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Judge: No visitation
Children are now thriving, DA says
wiegel hopper neglect
Jamie Lee Weigel and Dalton Allen Hopper

DARLINGTON — In Lafayette County Circuit Court on Monday, May 6, District Attorney Jenna Gill successfully petitioned the court to deny visitation rights in a child abuse case that a doctor told police is next to the worst she’s ever seen.

Jamie Lee Weigel, 26, and Dalton Allen Hopper, 25, both of Belmont, are charged with felony child neglect and felony child abuse of their infant daughters. Both defendants are out on $6,000 signature bonds. The initial bail conditions, set April 8, allowed for supervised visitation with their children.

The girls, now 5 months old and 15 months old, were removed from their parents’ care after an investigation in March found evidence of life-threatening neglect and starvation.

On Monday, Weigel made her adjourned initial appearance in court with her attorney, Peter Bartelt.

Gill asked the court during the 10-minute hearing to modify Weigel’s conditions of bond to prohibit even supervised contact with the children. An attorney for the children, Nathan Martin, joined Gill on her request.

Gill said medical reports recently submitted by a doctor confirmed evidence of neglect and starvation “in much more detail” and further supported the argument for no visitation.

She addressed in particular the issue of weight gain.

The younger baby weighed about 6 1/2 pounds at her birth in November, according to medical records filed with the criminal complaint. On March 23, when a family member threatened Weigel to take the girl to the hospital, her weight was only 5 lbs., 12 oz., so low she didn’t even register a percentile on the growth chart.

The older child weighed just over 6 pounds at her birth in January 2018 but in March weighed less than 15 pounds, which is in the 0.23 percentile for her age.

The babies have thrived since their removal from Hopper and Weigel’s home, Gill said.

“In approximately one month’s time each child has now, when being appropriately fed, gained approximately four pounds,” she said. “Certainly, I think that goes to show they were being severely neglected. All it took was feeding them correctly for them to begin to thrive. They’re doing very well now while not in their (parents’) care.”

In light of this, Gill added, visitation privileges would not be in the best interest of the children.

“We already know that the children have been subjected to emotional harm (and) psychological harm under the care of those parents,” Gill said. “Re-exposing that to them without knowing what the future holds may cause additional harm to those children.” 

Weigel’s attorney argued that Gill did not file her motion to modify bail conditions in time to be heard during the hearing, but he withdrew this argument after consulting state statutes. He also argued Gill was attempting to make unlawful a supervised visit scheduled for the following day.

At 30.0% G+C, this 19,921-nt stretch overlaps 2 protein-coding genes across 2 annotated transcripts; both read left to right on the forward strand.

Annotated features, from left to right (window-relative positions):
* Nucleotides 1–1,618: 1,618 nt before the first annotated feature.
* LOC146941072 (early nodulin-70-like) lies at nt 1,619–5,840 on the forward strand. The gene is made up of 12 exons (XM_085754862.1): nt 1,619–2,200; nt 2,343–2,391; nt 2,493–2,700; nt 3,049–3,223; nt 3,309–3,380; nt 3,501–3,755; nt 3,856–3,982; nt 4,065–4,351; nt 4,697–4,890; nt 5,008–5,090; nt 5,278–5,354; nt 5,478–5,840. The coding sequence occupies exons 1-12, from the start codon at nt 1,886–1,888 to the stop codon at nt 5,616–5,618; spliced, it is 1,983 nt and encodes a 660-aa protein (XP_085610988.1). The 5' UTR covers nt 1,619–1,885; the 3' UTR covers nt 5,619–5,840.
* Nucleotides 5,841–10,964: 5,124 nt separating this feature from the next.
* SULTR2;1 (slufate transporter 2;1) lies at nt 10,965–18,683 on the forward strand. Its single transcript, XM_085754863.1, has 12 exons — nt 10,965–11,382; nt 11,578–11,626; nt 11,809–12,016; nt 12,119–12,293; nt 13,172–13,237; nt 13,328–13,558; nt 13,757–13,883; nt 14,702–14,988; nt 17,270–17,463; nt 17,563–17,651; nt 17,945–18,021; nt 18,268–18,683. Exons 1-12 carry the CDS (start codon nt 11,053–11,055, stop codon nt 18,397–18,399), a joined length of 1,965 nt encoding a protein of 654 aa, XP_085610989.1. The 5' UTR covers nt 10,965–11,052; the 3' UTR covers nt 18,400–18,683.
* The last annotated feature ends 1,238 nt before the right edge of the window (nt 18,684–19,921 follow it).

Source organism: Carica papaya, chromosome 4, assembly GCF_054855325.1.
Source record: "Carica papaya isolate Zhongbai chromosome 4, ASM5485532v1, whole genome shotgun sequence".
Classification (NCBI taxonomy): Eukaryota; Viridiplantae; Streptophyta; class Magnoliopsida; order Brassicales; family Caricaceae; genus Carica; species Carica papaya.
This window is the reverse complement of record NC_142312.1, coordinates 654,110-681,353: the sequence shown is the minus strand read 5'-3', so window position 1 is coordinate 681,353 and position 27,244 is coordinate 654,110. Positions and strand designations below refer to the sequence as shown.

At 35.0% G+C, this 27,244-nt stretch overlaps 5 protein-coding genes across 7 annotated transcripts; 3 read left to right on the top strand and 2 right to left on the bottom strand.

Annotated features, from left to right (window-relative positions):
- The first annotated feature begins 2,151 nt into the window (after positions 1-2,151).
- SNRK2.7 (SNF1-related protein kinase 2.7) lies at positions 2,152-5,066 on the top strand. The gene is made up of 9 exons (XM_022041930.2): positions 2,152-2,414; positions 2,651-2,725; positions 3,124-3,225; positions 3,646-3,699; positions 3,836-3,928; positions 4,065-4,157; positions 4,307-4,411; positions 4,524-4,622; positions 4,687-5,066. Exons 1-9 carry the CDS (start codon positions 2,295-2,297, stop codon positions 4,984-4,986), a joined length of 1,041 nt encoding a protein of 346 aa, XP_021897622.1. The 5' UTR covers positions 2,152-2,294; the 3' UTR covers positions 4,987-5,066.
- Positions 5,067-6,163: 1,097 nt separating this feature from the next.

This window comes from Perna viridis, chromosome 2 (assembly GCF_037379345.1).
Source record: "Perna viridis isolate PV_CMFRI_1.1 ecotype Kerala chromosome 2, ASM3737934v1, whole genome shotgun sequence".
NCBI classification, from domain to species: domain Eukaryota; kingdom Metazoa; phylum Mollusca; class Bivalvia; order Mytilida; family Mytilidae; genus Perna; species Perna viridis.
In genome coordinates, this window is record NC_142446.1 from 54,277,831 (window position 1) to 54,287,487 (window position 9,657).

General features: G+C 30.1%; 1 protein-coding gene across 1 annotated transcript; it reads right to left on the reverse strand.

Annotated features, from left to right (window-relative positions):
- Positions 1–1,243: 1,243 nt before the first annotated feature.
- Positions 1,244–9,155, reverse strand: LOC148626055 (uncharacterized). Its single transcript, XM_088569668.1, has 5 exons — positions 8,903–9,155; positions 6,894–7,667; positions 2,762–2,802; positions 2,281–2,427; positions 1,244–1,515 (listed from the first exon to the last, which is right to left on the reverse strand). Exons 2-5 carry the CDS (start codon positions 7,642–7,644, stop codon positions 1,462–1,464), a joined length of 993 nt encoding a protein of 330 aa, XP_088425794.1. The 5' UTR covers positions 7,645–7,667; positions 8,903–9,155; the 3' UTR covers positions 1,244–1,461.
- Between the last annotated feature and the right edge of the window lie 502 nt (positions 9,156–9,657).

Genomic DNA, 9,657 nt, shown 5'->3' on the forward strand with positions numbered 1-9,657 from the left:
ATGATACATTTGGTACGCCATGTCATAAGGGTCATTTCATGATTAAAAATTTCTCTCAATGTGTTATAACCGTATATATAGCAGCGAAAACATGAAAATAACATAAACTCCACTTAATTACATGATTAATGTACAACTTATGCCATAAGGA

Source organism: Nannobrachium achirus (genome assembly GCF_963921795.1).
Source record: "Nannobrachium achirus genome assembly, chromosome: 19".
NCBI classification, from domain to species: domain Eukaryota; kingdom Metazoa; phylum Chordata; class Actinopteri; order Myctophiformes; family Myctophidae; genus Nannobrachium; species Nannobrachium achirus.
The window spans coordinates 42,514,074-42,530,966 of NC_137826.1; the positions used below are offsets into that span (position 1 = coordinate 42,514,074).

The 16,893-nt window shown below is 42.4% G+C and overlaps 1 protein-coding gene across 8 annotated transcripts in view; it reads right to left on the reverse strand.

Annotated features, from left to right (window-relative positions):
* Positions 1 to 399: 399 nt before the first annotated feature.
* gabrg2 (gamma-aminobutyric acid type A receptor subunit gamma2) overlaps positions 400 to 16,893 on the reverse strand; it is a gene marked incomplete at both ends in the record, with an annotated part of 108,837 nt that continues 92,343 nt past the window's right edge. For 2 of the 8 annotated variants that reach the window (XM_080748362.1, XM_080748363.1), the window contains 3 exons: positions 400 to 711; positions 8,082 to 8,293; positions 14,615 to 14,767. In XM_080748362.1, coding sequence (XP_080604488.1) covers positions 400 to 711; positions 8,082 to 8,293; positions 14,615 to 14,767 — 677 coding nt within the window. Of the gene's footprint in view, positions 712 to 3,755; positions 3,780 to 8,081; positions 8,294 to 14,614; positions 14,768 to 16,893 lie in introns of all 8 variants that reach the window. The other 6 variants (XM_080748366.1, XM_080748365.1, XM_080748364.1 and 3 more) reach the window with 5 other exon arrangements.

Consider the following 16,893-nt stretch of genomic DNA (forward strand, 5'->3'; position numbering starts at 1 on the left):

“First and foremost it would be important for the court to have congruent orders in both cases,” Bartelt said, referring to conditions of bond for Weigel’s codefendant, Hopper. Court records show Hopper is currently allowed supervised contact with the children, but only if supervised by a court-approved person and under the supervision of Lafayette County Human Services.

Judge Duane Jorgenson granted Gill’s motion to strip Weigel of her visitation privileges under bond. He reasoned that it was warranted given the gravity of the charges and because the alleged victims are “essentially unable to speak for themselves.” He said he would reconsider after the preliminary hearing in the case.

Hopper and Weigel have preliminary hearings Thursday, May 16.

The investigation into the couple began with a doctor’s call in March to the Lafayette County Sheriff’s Office.

According to medical records and detective reports filed with the criminal complaints, the doctor reported seeing a “very thin and malnourished” 4-month-old who “should have received medical attention much sooner.” Her 14-month-old sister also showed signs of malnutrition and starvation, as well as significant developmental delays.

The younger girl could have died in as little as a week’s time from starvation had Hopper and Weigel not brought her to the hospital when they did, according to UW Health Physician Assistant Amanda Palm. The girl will also likely have permanent brain damage.

For months, the girls received human interaction once or twice a day, detectives found. A detective who visited Hopper’s and Weigel’s home noted a “strong ammonia scent” from urine in the baby room.

Weigel told police she and Hopper were overwhelmed with taking care of two babies so close in age. She also told detectives she had depression and anxiety and was distracted by a custody battle with her ex for her other two children.

She explained her neglect as “pure laziness” and said she didn’t seek medical help because she was afraid of being “judged.”

— Katjusa Cisar contributed reporting